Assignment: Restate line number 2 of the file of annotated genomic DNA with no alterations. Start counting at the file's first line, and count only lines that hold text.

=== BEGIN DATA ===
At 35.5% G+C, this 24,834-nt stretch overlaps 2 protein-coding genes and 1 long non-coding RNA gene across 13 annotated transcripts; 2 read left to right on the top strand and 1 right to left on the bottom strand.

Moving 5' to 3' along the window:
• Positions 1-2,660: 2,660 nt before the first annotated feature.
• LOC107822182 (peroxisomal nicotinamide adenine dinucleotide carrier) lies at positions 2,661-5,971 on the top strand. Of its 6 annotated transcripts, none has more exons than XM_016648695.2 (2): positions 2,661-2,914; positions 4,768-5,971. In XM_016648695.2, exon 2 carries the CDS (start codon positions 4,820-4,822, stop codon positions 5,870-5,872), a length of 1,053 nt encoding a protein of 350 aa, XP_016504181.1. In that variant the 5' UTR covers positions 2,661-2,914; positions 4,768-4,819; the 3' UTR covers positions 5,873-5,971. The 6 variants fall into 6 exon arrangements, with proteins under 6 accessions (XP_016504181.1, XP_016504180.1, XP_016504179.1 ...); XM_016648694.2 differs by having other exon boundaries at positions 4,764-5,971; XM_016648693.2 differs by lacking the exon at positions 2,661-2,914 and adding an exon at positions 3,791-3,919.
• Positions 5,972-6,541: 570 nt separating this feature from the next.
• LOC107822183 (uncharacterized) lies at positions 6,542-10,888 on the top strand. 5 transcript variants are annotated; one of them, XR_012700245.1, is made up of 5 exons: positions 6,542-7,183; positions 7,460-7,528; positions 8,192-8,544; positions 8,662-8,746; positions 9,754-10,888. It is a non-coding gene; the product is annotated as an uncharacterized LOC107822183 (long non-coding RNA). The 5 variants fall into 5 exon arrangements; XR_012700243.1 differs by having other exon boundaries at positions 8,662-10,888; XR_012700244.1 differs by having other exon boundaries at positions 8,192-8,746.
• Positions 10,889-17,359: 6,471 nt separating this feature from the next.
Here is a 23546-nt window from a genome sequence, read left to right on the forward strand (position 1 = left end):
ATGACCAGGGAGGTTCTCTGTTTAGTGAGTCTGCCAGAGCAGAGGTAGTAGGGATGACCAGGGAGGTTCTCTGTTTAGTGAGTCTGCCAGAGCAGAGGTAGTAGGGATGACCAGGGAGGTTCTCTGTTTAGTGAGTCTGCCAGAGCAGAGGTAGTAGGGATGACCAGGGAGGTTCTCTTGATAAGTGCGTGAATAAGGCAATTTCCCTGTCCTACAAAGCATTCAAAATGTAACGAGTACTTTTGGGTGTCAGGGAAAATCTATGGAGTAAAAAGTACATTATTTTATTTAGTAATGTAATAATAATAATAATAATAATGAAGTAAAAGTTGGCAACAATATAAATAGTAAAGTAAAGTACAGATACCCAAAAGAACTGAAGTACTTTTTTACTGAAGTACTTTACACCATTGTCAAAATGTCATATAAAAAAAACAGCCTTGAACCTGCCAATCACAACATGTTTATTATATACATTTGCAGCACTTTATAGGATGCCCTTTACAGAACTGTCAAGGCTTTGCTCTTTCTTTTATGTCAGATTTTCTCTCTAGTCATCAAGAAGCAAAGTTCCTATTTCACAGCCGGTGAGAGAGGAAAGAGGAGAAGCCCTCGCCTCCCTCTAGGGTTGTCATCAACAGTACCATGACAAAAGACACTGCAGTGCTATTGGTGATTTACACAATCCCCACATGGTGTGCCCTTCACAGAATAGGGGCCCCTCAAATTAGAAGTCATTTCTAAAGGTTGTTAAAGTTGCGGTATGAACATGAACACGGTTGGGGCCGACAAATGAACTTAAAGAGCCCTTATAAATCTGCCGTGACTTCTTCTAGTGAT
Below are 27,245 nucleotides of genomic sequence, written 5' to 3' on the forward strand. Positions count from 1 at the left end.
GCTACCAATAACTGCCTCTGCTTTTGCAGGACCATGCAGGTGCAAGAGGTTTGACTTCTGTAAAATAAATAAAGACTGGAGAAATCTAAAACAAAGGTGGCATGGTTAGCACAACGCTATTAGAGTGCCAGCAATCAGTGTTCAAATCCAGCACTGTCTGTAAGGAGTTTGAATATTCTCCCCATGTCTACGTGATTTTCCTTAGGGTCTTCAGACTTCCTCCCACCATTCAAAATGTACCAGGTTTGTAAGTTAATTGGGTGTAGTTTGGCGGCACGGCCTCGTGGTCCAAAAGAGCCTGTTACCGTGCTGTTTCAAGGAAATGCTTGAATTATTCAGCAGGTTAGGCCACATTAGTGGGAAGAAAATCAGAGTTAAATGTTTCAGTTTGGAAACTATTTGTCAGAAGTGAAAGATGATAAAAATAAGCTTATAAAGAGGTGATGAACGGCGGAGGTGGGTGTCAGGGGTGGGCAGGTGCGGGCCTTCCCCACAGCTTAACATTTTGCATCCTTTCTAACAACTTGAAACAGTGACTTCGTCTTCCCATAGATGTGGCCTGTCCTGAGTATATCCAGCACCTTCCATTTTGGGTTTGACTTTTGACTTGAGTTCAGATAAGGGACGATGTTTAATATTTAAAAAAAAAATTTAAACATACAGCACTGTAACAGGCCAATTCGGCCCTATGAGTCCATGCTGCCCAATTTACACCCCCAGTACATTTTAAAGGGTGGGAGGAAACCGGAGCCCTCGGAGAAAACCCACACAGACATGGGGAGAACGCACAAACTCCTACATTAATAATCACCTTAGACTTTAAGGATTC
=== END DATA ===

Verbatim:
Moving 5' to 3' along the window: